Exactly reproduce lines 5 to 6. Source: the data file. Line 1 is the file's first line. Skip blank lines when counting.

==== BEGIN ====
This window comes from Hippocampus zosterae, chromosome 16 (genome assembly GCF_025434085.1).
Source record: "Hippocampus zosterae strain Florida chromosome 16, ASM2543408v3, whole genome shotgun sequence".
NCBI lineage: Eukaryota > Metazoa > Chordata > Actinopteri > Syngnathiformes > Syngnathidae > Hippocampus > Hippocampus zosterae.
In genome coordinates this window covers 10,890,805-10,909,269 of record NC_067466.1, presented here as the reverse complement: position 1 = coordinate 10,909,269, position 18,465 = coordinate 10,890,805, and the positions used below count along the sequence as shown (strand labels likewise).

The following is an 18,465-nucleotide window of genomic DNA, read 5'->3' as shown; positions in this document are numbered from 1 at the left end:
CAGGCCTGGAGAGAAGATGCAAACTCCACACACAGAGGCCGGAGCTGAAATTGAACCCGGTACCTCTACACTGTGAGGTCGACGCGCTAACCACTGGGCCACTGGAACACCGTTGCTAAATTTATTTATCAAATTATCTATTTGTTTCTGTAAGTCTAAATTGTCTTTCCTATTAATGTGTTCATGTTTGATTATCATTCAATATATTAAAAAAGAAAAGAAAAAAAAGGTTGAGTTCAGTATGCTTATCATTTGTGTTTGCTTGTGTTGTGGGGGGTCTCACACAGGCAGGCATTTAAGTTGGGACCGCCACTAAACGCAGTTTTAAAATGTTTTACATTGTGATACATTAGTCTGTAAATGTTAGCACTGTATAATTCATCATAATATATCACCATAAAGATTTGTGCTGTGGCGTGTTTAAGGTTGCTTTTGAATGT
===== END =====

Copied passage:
The following is an 18,465-nucleotide window of genomic DNA, read 5'->3' as shown; positions in this document are numbered from 1 at the left end:
CAGGCCTGGAGAGAAGATGCAAACTCCACACACAGAGGCCGGAGCTGAAATTGAACCCGGTACCTCTACACTGTGAGGTCGACGCGCTAACCACTGGGCCACTGGAACACCGTTGCTAAATTTATTTATCAAATTATCTATTTGTTTCTGTAAGTCTAAATTGTCTTTCCTATTAATGTGTTCATGTTTGATTATCATTCAATATATTAAAAAAGAAAAGAAAAAAAAGGTTGAGTTCAGTATGCTTATCATTTGTGTTTGCTTGTGTTGTGGGGGGTCTCACACAGGCAGGCATTTAAGTTGGGACCGCCACTAAACGCAGTTTTAAAATGTTTTACATTGTGATACATTAGTCTGTAAATGTTAGCACTGTATAATTCATCATAATATATCACCATAAAGATTTGTGCTGTGGCGTGTTTAAGGTTGCTTTTGAATGT